21. BD/A&M stressed that the objective of the prevailing re-housing policy was to prevent people from building illegal rooftop structures or squatter huts indiscriminately as a short-cut for re-housing to THAs and later to PRH upon THA clearance. CHM/R added that if the re-housing policy was not in place, households moving in THAs as a result of clearance of unauthorized rooftop structures or natural disasters would be directly re-housed to PRH when all THAs were demolished by mid-2000. It would not be fair to applicants on WL if these households could be re-housed to PRH by virtue of clearance albeit a short waiting time. He assured members that HA had explained clearly to all households before admission into THAs their re-housing eligibility upon future clearance. At the time of intake, the households were requested to sign a declaration form reminding them that they had to register on WL and would only be allocated PRH flats when their WL applications matured. If their WL applications had not yet matured at the time of clearance of THAs, they would only be re-housed to IH. Mr LEE Cheuk-yan expressed concern about the inconvenience caused by "double moves" if THA residents were required to move to IH upon clearance of THAs and later to PRH within a short time. He asked if the Administration would consider offering PRH to THA residents direct taking into account the fact that most of THA residents had been previously affected by clearance operations. BD/A&M took note of Mr LEE's concern and advised that PRH flats would be allocated to residents whose WL applications would be matured within 12 months upon clearance of their THAs. On IH, Mr LEUNG expressed worries that the remote locations of IH would cause undue disruptions to clearees' livelihood. BD/A&M responded that IH was only a transient accommodation. Residents moving to these blocks, which were all quality high-rise blocks, could enjoy a better living environment than that in THAs.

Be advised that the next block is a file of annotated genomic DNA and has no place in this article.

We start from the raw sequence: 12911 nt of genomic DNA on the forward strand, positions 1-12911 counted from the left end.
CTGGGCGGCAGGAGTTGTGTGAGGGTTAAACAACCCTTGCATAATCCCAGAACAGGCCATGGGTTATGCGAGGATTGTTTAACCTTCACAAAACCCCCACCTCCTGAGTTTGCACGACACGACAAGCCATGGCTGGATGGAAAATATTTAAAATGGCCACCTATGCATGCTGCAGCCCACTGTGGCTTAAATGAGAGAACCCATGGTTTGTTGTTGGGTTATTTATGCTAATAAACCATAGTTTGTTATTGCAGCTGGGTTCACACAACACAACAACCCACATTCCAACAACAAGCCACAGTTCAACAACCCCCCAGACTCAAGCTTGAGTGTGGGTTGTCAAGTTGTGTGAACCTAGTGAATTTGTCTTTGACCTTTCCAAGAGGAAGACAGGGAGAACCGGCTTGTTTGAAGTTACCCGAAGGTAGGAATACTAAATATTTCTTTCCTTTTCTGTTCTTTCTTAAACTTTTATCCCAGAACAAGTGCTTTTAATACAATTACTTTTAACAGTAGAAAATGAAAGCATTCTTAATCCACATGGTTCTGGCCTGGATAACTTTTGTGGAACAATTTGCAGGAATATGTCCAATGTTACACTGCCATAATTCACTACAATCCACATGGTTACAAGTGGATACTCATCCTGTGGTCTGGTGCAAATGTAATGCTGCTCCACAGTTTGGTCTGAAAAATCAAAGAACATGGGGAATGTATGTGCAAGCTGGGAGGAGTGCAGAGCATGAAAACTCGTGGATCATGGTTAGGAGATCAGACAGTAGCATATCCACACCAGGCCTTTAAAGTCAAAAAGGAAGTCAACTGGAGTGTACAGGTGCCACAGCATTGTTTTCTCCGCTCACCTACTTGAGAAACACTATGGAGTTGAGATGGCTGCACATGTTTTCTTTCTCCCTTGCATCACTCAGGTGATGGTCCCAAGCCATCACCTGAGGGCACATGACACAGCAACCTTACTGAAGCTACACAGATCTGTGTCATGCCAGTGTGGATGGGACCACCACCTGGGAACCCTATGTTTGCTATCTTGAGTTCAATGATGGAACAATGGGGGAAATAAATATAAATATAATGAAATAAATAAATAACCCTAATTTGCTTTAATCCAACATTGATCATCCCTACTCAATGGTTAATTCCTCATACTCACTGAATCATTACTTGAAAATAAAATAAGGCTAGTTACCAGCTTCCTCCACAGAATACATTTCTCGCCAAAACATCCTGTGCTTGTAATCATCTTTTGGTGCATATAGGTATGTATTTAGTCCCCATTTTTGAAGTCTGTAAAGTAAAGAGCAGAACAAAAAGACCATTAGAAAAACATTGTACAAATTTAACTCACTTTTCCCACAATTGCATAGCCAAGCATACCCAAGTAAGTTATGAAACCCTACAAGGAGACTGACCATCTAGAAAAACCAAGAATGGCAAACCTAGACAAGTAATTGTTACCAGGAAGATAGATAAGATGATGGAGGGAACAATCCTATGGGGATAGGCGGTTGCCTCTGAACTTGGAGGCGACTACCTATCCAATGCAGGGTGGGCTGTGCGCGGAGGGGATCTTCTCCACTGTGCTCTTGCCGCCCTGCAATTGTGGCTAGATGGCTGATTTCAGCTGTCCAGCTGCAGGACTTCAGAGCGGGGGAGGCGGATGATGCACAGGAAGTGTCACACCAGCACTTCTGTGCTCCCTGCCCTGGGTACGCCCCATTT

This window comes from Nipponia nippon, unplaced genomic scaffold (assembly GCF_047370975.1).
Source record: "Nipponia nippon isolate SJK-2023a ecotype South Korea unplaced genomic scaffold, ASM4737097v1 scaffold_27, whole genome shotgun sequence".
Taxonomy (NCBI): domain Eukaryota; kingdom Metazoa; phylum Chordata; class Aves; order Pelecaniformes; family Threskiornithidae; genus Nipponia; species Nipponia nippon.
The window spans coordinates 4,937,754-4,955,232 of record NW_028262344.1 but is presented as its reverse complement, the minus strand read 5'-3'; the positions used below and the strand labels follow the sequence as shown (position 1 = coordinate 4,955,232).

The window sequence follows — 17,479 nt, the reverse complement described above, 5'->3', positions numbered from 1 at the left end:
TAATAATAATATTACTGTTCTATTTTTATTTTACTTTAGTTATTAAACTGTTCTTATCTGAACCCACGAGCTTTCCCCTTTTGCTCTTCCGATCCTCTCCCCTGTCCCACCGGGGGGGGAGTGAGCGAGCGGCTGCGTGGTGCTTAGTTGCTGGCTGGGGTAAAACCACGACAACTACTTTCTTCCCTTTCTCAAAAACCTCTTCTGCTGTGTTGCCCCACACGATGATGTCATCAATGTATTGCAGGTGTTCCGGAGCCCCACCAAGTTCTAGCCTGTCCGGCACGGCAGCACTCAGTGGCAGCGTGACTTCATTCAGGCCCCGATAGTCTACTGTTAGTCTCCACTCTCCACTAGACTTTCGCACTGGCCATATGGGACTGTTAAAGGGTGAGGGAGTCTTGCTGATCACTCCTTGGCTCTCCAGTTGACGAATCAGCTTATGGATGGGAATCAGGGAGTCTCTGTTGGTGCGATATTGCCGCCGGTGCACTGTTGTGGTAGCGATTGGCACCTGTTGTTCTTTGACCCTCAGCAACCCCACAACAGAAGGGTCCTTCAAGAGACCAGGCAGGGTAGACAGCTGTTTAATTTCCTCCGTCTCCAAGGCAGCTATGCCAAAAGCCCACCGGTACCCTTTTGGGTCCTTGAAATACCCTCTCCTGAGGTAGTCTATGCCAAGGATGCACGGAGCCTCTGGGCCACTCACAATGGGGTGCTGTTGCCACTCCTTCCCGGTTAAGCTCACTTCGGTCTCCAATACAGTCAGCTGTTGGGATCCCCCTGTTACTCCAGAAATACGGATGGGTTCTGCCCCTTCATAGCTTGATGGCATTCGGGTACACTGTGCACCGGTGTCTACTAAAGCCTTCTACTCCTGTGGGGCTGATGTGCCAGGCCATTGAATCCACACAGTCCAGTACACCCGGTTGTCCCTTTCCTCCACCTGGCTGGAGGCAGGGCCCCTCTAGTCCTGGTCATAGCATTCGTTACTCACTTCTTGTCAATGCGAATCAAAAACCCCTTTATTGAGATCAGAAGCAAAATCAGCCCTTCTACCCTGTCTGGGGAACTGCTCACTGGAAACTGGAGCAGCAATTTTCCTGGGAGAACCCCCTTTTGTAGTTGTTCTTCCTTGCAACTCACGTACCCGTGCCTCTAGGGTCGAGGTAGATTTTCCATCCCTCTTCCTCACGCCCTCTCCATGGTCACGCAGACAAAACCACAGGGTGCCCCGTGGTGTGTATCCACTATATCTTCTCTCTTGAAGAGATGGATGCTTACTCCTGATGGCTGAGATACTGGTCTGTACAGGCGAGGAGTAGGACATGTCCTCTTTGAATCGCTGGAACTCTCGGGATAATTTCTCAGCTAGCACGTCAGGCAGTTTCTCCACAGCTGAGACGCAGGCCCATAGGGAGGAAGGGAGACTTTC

22. Given the limited number of 1,800 THA households which were not eligible for direct offer of PRH, Ms CHAN Yuen-han considered that the Administration should adopt a more lenient approach on these households taking into account their individual circumstances under which they were admitted to THAs. Moreover, there might be cases where some households had lost their eligibility for PRH as a result of the misleading information provided by HD. CHM/R advised that of the 1,800 households referred to, some 200 were former occupants of unauthorized rooftop structures, others were victims of natural disasters, unauthorized PRH occupants and former PRH tenants displaced as a result of divorce or splitting of tenancy etc. They were admitted to THAs because they were not eligible for PRH. He stressed that these households had signed a declaration form printed in Chinese confirming their understanding that they were not eligible for direct offer of PRH except through WL. It was therefore unreasonable for households concerned to overturn their confirmation now. Ms CHAN remained of the view that the same lenient approach applicable to those unauthorized THA residents who could provide evidence on their continuous residence before the announcement of clearance of their THAs should similarly apply to these 1,800 households. BD/A&M cautioned about the far-reaching implications if the Administration were to offer preferential re-housing arrangements to some of these households. By way of illustration, illegal squatting would be expected to increase if those who were former occupants of unauthorized rooftop structures or squatter areas were given direct offer of PRH upon clearance of their THAs. Mr LEUNG was not convinced of the Administration's explanation. Given that discretionary arrangement had already been made for THA residents to move to PRH if their WL applications matured within 12 months, he insisted that the Administration should adopt a lenient approach and re-consider the re-housing arrangements for the 1,800 households taking into account their individual circumstances.

23. The Chairman remarked that HD's action on the implementation of the policy approved on 23 September 1995 had created inequalities among THA residents. He urged that the Administration should explore more feasible means to re-house THA residents to PRH given that some of these residents might have been living in THAs for a very long time.

V Any other business

24. There being no other business, the meeting ended at 1:25 pm.

Legislative Council Secretariat
2 July 1999